6 trimmed top round steaks (about 2 pounds)
For the marinade:
- 1/3 cup neutral oil, such as canola
- 1/4 cup soy sauce
- 1/4 cup Worcestershire sauce
- 2 tablespoons red wine vinegar
- 1 tablespoon tomato paste
- 2 teaspoons whole-grain mustard
- 2 cloves garlic, crushed
- 1 teaspoon finely minced fresh rosemary
- 1 teaspoon finely minced fresh thyme
- 1/2 teaspoon freshly ground black pepper
1. Make the marinade. In a medium nonreactive bowl, whisk together the soy sauce, Worcestershire, vinegar, tomato paste, mustard, garlic, herbs, and black pepper. Slowly drizzle in the oil until the mixture thickens and is well blended.
2. Place the trimmed steaks in a shallow glass roasting pan. Pour the marinade over the steaks and turn them once so that they’re thoroughly coated. Refrigerate for at least 4 hours, preferably overnight.
3. When you’re ready to cook the steaks, prepare a medium-hot fire in a charcoal grill, or light the burners in a gas grill to medium-high. If you opt to use a pellet grill, set the temperature to 400 degrees Fahrenheit. If you have a bold-flavored pellet such as oak, make sure to use that instead of a milder wood.
4. Remove the steaks from the marinade and pat them dry. Take care to remove all of the bits of garlic from the exterior, as these can burn and impart a bitter flavor during grilling.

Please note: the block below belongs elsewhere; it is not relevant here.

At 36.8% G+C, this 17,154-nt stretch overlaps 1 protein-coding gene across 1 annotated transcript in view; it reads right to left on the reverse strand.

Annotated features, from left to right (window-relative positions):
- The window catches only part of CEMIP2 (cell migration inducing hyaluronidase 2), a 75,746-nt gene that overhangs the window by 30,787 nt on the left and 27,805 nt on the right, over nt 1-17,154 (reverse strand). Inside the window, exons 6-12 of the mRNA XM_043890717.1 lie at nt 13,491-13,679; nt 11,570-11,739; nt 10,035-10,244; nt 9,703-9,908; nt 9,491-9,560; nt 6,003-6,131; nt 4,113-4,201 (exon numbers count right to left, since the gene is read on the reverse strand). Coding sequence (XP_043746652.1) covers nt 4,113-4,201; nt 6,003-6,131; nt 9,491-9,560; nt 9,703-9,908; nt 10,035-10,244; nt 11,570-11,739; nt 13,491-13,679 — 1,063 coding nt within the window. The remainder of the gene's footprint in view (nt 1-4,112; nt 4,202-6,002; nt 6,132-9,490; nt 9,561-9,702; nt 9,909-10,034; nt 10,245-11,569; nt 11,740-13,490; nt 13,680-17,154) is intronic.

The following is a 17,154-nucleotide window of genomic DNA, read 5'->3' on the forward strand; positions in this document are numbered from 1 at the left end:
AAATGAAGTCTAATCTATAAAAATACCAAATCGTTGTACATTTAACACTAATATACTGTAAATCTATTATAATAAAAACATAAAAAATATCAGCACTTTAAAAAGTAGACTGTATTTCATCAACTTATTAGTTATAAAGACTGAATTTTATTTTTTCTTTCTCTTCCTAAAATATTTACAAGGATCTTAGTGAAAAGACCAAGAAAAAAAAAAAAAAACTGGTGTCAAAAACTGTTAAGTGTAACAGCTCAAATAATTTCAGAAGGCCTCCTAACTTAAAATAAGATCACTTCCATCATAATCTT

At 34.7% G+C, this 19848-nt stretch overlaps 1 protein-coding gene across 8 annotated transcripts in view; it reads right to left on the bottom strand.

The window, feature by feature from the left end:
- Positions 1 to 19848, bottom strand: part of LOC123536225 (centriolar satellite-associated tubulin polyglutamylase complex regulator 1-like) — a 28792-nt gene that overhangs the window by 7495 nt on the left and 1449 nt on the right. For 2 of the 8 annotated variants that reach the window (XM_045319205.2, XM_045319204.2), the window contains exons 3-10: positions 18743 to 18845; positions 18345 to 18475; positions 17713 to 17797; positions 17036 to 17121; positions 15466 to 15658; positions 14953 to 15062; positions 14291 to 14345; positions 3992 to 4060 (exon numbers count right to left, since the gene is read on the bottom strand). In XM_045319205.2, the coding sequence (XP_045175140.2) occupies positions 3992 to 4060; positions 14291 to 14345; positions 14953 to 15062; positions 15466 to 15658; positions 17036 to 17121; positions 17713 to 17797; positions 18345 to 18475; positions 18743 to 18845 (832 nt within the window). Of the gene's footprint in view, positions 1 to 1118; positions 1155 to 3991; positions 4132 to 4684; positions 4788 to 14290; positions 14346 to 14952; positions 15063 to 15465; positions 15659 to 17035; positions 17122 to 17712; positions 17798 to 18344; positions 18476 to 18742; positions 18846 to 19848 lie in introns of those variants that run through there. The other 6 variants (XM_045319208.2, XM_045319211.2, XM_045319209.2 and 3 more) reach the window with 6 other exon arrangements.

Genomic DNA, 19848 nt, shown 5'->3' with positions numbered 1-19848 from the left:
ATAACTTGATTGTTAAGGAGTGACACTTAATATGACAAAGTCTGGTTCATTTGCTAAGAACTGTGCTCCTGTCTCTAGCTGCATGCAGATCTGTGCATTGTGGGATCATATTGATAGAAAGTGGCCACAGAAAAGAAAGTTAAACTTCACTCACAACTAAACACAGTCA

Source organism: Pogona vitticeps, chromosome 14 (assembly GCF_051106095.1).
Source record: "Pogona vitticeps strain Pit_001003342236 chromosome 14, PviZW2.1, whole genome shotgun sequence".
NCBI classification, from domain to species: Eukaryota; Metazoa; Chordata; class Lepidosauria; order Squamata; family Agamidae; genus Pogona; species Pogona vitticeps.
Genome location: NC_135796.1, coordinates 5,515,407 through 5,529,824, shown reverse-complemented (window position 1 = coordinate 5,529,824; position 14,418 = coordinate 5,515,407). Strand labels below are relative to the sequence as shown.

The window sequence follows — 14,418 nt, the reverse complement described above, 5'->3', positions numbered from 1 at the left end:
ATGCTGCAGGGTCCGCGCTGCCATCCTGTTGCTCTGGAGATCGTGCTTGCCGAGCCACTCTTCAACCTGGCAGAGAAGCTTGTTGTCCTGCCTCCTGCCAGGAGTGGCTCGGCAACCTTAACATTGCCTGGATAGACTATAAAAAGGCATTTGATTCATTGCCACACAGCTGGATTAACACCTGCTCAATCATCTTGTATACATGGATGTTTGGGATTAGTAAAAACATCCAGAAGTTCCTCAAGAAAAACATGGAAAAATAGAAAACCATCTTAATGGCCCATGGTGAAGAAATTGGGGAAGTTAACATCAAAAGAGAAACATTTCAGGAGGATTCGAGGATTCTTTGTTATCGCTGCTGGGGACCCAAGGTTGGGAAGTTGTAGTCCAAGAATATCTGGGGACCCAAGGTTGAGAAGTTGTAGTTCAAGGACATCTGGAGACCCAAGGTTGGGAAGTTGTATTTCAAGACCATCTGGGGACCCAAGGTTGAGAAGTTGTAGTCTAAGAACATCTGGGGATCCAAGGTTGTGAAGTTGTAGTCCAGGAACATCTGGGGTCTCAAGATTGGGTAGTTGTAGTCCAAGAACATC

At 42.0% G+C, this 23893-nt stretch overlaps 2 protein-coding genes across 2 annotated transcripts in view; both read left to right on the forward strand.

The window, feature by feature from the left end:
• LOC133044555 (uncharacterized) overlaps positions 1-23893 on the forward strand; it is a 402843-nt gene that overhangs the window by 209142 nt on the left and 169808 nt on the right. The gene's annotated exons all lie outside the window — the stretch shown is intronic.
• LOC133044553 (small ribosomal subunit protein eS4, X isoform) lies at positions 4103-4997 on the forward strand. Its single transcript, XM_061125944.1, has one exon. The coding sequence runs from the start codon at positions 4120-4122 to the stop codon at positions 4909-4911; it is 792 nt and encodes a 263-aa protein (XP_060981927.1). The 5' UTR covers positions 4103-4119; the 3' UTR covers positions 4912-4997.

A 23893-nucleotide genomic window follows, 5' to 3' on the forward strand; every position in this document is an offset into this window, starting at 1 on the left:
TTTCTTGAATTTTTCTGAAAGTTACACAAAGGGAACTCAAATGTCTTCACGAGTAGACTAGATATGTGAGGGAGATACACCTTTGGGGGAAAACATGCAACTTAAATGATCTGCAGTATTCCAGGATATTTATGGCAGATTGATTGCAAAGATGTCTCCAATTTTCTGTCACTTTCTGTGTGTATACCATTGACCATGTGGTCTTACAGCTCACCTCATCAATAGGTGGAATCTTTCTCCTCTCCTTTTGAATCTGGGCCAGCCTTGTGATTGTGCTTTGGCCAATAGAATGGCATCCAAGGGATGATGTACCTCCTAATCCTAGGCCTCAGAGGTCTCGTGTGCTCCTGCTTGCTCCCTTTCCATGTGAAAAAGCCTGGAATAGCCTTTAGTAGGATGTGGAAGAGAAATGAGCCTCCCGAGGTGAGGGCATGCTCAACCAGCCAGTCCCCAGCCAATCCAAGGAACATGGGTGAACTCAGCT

5. Grill the steaks for about 3-4 minutes, rotating once during that time to create perfect cross-hatched grill marks.
6. Using tongs, flip the steaks and continue to cook until their internal temperature reaches 130 degrees on an instant-read thermometer for medium-rare, about 3 minutes longer. If you prefer your red meat cooked to medium, leave it on until the thermometer registers at 140 degrees, 2 to 3 minutes longer. Be careful not to cook it past this point, or the meat will be too dry and tough.
7. Remove the top round steaks from the grill and set them on a plate. Make sure the plate hasn’t come in contact with any raw meat. Tent the steaks with foil and set aside for 5-10 minutes.
8. When the steaks have rested, use a sharp knife to carve them into thin slices, taking care to slice against the grain. Serve immediately.
When it comes to grilling lean steaks such as top round, the most important thing to remember is not to overcook them. The meat from the round isn’t as naturally tender as a filet mignon, but if it’s been cooked and carved properly, it will melt in your mouth. Once you’ve mastered the technique–and paired the meat with the perfect marinade–we can guarantee you’ll be hooked.
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Hi there! I’m Darren Wayland, your BBQHost. My love of great barbecue inspired me to curate this site as a resource for all my like-minded fellow pitmasters out there. When I’m not researching and learning all I can about the latest tips and techniques, you can find me at the grill—that is, if you can spot me at all through the clouds of sweet-smelling smoke. And since you asked, yes, that probably is barbecue sauce on my face. Welcome to the party!